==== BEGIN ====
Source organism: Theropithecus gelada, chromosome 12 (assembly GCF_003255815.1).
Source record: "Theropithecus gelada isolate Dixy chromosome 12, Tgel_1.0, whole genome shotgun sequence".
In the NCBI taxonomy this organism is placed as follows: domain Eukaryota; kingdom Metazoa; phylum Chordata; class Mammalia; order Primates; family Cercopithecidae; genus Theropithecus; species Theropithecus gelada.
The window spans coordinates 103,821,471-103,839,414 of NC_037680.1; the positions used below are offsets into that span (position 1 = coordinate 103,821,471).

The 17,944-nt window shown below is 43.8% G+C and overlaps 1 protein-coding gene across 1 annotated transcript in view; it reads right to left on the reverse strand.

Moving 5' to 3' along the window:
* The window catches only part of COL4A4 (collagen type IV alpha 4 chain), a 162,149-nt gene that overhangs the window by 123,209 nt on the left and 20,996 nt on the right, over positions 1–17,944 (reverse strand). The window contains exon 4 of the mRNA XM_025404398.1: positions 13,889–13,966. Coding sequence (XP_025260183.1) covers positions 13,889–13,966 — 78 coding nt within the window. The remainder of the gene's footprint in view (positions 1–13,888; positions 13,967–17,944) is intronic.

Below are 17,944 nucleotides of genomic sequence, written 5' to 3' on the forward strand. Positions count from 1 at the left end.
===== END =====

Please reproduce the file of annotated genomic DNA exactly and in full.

Source organism: Theropithecus gelada, chromosome 12 (assembly GCF_003255815.1).
Source record: "Theropithecus gelada isolate Dixy chromosome 12, Tgel_1.0, whole genome shotgun sequence".
In the NCBI taxonomy this organism is placed as follows: domain Eukaryota; kingdom Metazoa; phylum Chordata; class Mammalia; order Primates; family Cercopithecidae; genus Theropithecus; species Theropithecus gelada.
The window spans coordinates 103,821,471-103,839,414 of NC_037680.1; the positions used below are offsets into that span (position 1 = coordinate 103,821,471).

The 17,944-nt window shown below is 43.8% G+C and overlaps 1 protein-coding gene across 1 annotated transcript in view; it reads right to left on the reverse strand.

Moving 5' to 3' along the window:
* The window catches only part of COL4A4 (collagen type IV alpha 4 chain), a 162,149-nt gene that overhangs the window by 123,209 nt on the left and 20,996 nt on the right, over positions 1–17,944 (reverse strand). The window contains exon 4 of the mRNA XM_025404398.1: positions 13,889–13,966. Coding sequence (XP_025260183.1) covers positions 13,889–13,966 — 78 coding nt within the window. The remainder of the gene's footprint in view (positions 1–13,888; positions 13,967–17,944) is intronic.

Below are 17,944 nucleotides of genomic sequence, written 5' to 3' on the forward strand. Positions count from 1 at the left end.